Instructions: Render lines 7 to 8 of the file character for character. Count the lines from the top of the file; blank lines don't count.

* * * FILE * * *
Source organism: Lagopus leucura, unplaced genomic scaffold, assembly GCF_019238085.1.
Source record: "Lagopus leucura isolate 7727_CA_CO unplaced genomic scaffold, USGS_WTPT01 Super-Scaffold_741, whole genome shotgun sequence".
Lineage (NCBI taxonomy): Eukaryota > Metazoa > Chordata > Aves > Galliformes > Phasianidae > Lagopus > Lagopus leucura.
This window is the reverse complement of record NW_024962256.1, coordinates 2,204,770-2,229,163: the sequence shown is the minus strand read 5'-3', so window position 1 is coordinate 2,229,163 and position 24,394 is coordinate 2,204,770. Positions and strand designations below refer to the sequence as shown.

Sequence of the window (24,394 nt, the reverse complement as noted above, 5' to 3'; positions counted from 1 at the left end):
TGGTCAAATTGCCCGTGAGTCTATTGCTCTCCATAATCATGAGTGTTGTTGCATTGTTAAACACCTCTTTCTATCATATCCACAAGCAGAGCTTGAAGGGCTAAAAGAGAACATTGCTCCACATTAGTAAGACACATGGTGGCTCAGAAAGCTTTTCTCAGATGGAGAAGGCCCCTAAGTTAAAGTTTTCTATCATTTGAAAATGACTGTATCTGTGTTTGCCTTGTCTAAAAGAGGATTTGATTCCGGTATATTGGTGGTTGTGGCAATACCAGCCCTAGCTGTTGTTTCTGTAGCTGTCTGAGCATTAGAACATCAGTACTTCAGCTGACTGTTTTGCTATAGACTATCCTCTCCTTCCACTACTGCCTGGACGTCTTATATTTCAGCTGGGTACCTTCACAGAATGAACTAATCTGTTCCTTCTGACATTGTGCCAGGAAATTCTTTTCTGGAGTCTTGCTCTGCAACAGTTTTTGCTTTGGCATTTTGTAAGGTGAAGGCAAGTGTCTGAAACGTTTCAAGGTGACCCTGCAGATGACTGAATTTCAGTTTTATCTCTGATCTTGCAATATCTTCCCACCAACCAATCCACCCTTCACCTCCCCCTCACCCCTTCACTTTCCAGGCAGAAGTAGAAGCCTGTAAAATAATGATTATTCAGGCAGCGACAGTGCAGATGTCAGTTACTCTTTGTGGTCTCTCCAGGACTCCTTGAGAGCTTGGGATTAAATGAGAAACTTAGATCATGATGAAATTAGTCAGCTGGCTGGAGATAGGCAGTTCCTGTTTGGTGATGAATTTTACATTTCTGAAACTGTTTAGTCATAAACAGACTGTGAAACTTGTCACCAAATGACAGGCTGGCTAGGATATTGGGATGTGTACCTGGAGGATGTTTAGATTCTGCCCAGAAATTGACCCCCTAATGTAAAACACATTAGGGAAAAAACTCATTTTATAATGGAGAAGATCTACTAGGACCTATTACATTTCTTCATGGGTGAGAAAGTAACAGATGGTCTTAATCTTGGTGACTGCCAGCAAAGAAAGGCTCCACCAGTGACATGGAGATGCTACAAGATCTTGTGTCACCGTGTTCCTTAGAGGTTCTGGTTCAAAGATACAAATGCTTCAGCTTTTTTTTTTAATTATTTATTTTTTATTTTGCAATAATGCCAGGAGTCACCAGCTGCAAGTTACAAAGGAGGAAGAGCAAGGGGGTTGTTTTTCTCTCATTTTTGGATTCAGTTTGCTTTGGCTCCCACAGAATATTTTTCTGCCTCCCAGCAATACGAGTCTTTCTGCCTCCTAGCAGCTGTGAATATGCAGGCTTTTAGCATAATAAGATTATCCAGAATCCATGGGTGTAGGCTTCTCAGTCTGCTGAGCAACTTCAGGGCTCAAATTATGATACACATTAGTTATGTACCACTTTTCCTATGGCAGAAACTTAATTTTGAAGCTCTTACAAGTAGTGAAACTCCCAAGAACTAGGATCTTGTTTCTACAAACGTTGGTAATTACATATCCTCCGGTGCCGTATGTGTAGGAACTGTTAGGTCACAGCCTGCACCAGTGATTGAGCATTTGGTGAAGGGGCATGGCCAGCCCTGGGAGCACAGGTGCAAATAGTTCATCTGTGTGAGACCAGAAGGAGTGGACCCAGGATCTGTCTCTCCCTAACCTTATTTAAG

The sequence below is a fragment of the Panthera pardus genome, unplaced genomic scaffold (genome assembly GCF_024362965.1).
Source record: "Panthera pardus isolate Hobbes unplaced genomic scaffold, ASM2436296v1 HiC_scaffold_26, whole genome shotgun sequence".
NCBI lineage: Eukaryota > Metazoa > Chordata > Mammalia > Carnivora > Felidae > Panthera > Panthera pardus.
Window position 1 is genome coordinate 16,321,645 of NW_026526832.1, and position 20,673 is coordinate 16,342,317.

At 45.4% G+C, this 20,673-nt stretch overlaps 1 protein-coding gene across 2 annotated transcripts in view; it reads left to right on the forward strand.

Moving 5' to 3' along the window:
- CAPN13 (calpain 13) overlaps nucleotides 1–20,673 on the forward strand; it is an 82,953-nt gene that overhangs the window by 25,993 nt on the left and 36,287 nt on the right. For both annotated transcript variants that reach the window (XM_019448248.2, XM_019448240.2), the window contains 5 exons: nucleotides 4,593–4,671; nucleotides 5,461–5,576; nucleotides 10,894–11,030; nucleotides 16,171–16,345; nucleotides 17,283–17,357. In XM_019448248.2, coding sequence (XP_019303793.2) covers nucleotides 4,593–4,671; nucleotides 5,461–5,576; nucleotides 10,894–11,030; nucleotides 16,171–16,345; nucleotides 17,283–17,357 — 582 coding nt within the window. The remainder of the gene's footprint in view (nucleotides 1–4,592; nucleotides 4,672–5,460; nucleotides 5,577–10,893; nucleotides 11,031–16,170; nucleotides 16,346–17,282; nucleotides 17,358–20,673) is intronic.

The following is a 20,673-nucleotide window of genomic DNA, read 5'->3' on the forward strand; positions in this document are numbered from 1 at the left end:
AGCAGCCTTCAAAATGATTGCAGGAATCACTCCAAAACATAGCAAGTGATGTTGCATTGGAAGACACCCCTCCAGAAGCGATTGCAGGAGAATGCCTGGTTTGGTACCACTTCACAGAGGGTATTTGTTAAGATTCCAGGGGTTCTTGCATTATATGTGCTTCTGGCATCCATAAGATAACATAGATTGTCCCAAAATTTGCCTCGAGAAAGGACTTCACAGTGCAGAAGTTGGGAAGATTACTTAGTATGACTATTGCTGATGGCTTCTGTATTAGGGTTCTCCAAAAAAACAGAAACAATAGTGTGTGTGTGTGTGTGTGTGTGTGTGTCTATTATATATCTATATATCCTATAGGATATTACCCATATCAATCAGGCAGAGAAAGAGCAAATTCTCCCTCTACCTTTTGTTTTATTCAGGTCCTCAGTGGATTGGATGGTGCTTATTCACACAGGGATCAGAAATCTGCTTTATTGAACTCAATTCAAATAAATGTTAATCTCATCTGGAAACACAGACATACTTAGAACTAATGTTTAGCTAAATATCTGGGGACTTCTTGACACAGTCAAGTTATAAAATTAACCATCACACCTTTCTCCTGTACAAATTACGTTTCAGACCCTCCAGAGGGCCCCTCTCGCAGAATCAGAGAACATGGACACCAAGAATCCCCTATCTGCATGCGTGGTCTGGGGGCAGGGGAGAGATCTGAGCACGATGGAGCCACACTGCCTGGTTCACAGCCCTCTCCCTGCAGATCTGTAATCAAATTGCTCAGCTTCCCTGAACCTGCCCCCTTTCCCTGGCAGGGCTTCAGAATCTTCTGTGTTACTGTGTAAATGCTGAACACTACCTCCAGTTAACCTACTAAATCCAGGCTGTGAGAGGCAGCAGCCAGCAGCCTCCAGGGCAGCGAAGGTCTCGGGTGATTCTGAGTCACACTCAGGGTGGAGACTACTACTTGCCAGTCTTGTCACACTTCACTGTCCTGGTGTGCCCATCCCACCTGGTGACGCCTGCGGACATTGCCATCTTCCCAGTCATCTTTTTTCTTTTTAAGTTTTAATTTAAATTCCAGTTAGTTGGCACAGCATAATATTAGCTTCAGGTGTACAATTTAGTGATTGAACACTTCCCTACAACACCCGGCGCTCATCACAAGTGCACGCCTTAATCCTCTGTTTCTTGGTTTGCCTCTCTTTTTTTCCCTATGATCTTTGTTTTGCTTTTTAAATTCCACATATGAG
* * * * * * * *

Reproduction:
The sequence below is a fragment of the Panthera pardus genome, unplaced genomic scaffold (genome assembly GCF_024362965.1).
Source record: "Panthera pardus isolate Hobbes unplaced genomic scaffold, ASM2436296v1 HiC_scaffold_26, whole genome shotgun sequence".